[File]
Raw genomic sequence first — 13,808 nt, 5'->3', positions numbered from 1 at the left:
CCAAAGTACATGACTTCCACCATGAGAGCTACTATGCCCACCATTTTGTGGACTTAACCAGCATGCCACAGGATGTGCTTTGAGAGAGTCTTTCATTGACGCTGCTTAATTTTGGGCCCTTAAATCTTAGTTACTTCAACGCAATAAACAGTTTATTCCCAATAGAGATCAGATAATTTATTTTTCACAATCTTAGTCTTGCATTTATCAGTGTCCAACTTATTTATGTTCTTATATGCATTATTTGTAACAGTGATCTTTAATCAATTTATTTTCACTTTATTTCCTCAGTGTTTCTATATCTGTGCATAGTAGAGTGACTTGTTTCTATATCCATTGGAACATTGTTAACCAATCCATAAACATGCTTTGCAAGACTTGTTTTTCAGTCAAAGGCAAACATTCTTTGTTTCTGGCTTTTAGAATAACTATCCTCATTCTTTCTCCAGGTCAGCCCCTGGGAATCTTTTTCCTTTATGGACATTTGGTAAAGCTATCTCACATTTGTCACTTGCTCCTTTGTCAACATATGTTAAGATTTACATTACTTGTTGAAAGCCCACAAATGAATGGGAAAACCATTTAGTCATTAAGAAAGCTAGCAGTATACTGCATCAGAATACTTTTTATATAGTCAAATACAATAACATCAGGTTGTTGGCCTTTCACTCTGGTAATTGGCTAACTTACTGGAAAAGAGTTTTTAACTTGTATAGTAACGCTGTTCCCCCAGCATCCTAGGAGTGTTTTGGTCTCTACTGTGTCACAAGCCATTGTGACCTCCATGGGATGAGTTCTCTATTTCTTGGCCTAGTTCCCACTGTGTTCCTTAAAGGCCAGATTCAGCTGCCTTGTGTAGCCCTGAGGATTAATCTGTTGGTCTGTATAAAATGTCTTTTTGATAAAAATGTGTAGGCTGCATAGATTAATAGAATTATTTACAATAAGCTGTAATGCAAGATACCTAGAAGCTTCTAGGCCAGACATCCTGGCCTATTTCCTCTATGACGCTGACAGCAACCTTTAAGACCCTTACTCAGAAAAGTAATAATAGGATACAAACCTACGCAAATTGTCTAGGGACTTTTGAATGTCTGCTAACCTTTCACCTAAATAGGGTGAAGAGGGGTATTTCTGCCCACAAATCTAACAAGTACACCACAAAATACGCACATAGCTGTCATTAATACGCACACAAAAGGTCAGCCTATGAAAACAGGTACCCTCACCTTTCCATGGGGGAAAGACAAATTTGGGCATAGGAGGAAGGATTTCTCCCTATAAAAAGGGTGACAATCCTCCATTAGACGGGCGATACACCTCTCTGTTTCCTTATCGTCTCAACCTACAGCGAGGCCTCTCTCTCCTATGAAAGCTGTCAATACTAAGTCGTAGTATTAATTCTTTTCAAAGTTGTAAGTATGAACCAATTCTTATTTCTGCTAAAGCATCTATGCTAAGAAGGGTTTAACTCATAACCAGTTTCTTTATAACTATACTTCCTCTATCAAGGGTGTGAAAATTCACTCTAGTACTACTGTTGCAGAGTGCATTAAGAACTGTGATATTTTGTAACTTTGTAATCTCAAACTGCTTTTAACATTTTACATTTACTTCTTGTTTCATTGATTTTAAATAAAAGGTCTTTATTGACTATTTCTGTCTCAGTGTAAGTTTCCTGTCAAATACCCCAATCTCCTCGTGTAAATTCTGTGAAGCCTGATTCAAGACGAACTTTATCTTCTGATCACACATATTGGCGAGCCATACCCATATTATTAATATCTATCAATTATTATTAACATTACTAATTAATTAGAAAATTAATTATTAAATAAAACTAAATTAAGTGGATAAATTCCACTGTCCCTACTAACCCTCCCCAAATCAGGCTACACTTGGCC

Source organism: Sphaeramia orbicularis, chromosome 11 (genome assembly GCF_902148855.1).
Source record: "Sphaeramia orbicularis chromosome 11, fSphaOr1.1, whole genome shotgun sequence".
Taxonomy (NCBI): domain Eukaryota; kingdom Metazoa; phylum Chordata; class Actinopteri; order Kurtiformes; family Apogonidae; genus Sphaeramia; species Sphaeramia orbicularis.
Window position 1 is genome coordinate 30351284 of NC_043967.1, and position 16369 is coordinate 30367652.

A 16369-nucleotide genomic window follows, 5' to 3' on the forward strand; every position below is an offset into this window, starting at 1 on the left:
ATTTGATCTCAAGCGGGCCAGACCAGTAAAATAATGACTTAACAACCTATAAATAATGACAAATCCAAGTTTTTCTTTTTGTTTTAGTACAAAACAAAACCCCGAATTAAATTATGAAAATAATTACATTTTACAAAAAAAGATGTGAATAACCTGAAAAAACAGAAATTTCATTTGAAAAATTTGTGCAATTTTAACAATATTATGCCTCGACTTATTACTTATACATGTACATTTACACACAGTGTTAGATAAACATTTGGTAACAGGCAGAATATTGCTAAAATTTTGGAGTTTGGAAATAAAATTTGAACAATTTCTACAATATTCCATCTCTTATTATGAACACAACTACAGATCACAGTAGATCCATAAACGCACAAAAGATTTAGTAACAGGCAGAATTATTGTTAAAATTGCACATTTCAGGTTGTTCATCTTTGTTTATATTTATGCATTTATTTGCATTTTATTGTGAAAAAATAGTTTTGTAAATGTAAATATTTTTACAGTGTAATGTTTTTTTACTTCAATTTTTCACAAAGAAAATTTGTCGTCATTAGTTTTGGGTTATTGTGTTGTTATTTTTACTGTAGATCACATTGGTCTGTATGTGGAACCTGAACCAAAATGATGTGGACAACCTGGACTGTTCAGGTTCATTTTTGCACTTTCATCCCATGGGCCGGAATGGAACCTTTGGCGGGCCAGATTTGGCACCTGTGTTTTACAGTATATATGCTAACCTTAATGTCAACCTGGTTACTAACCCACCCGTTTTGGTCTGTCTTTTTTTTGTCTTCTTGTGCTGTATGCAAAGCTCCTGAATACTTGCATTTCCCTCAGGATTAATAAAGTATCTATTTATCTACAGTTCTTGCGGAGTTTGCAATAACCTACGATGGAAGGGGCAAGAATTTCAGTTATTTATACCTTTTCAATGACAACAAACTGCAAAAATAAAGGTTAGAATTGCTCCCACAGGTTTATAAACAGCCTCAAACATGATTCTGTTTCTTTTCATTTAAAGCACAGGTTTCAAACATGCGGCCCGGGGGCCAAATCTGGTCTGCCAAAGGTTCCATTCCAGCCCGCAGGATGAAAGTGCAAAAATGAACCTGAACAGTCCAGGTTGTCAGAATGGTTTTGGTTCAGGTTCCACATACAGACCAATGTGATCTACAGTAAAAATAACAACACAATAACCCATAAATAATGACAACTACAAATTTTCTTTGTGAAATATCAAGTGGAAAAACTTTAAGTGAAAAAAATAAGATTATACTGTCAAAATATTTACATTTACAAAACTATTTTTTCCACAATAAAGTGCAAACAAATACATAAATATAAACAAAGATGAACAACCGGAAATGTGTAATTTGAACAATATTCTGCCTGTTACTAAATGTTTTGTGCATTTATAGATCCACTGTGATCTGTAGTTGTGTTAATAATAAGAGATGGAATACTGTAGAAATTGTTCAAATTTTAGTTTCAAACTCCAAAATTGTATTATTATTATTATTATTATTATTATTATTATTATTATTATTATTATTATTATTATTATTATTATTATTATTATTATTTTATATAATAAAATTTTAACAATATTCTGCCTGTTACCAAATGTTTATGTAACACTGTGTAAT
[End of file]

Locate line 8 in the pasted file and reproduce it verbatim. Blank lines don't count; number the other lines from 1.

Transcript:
ATTTGATCTCAAGCGGGCCAGACCAGTAAAATAATGACTTAACAACCTATAAATAATGACAAATCCAAGTTTTTCTTTTTGTTTTAGTACAAAACAAAACCCCGAATTAAATTATGAAAATAATTACATTTTACAAAAAAAGATGTGAATAACCTGAAAAAACAGAAATTTCATTTGAAAAATTTGTGCAATTTTAACAATATTATGCCTCGACTTATTACTTATACATGTACATTTACACACAGTGTTAGATAAACATTTGGTAACAGGCAGAATATTGCTAAAATTTTGGAGTTTGGAAATAAAATTTGAACAATTTCTACAATATTCCATCTCTTATTATGAACACAACTACAGATCACAGTAGATCCATAAACGCACAAAAGATTTAGTAACAGGCAGAATTATTGTTAAAATTGCACATTTCAGGTTGTTCATCTTTGTTTATATTTATGCATTTATTTGCATTTTATTGTGAAAAAATAGTTTTGTAAATGTAAATATTTTTACAGTGTAATGTTTTTTTACTTCAATTTTTCACAAAGAAAATTTGTCGTCATTAGTTTTGGGTTATTGTGTTGTTATTTTTACTGTAGATCACATTGGTCTGTATGTGGAACCTGAACCAAAATGATGTGGACAACCTGGACTGTTCAGGTTCATTTTTGCACTTTCATCCCATGGGCCGGAATGGAACCTTTGGCGGGCCAGATTTGGCACCTGTGTTTTACAGTATATATGCTAACCTTAATGTCAACCTGGTTACTAACCCACCCGTTTTGGTCTGTCTTTTTTTTGTCTTCTTGTGCTGTATGCAAAGCTCCTGAATACTTGCATTTCCCTCAGGATTAATAAAGTATCTATTTATCTACAGTTCTTGCGGAGTTTGCAATAACCTACGATGGAAGGGGCAAGAATTTCAGTTATTTATACCTTTTCAATGACAACAAACTGCAAAAATAAAGGTTAGAATTGCTCCCACAGGTTTATAAACAGCCTCAAACATGATTCTGTTTCTTTTCATTTAAAGCACAGGTTTCAAACATGCGGCCCGGGGGCCAAATCTGGTCTGCCAAAGGTTCCATTCCAGCCCGCAGGATGAAAGTGCAAAAATGAACCTGAACAGTCCAGGTTGTCAGAATGGTTTTGGTTCAGGTTCCACATACAGACCAATGTGATCTACAGTAAAAATAACAACACAATAACCCATAAATAATGACAACTACAAATTTTCTTTGTGAAATATCAAGTGGAAAAACTTTAAGTGAAAAAAATAAGATTATACTGTCAAAATATTTACATTTACAAAACTATTTTTTCCACAATAAAGTGCAAACAAATACATAAATATAAACAAAGATGAACAACCGGAAATGTGTAATTTGAACAATATTCTGCCTGTTACTAAATGTTTTGTGCATTTATAGATCCACTGTGATCTGTAGTTGTGTTAATAATAAGAGATGGAATACTGTAGAAATTGTTCAAATTTTAGTTTCAAACTCCAAAATTGTATTATTATTATTATTATTATTATTATTATTATTATTATTATTATTATTATTATTATTATTATTATTATTATTATTATTTTATATAATAAAATTTTAACAATATTCTGCCTGTTACCAAATGTTTATGTAACACTGTGTAAT